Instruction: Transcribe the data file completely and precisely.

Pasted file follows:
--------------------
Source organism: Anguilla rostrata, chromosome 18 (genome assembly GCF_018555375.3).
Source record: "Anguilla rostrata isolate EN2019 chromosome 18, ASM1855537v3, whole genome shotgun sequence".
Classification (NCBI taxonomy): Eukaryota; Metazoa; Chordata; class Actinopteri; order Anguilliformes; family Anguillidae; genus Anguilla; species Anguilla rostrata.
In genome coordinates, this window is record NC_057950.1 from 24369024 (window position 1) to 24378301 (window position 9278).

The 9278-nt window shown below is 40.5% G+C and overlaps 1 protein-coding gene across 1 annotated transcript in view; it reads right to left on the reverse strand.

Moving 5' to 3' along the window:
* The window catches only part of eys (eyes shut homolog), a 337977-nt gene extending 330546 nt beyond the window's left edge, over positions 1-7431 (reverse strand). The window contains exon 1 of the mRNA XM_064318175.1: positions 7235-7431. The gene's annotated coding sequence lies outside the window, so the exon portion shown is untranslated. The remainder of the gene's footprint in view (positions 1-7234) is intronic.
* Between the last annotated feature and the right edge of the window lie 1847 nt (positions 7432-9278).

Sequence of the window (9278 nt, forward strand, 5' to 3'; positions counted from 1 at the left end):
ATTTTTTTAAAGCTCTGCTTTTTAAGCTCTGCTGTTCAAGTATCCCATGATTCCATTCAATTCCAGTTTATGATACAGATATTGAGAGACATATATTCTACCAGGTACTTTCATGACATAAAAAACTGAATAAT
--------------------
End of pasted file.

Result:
Source organism: Anguilla rostrata, chromosome 18 (genome assembly GCF_018555375.3).
Source record: "Anguilla rostrata isolate EN2019 chromosome 18, ASM1855537v3, whole genome shotgun sequence".
Classification (NCBI taxonomy): Eukaryota; Metazoa; Chordata; class Actinopteri; order Anguilliformes; family Anguillidae; genus Anguilla; species Anguilla rostrata.
In genome coordinates, this window is record NC_057950.1 from 24369024 (window position 1) to 24378301 (window position 9278).

The 9278-nt window shown below is 40.5% G+C and overlaps 1 protein-coding gene across 1 annotated transcript in view; it reads right to left on the reverse strand.

Moving 5' to 3' along the window:
* The window catches only part of eys (eyes shut homolog), a 337977-nt gene extending 330546 nt beyond the window's left edge, over positions 1-7431 (reverse strand). The window contains exon 1 of the mRNA XM_064318175.1: positions 7235-7431. The gene's annotated coding sequence lies outside the window, so the exon portion shown is untranslated. The remainder of the gene's footprint in view (positions 1-7234) is intronic.
* Between the last annotated feature and the right edge of the window lie 1847 nt (positions 7432-9278).

Sequence of the window (9278 nt, forward strand, 5' to 3'; positions counted from 1 at the left end):
ATTTTTTTAAAGCTCTGCTTTTTAAGCTCTGCTGTTCAAGTATCCCATGATTCCATTCAATTCCAGTTTATGATACAGATATTGAGAGACATATATTCTACCAGGTACTTTCATGACATAAAAAACTGAATAAT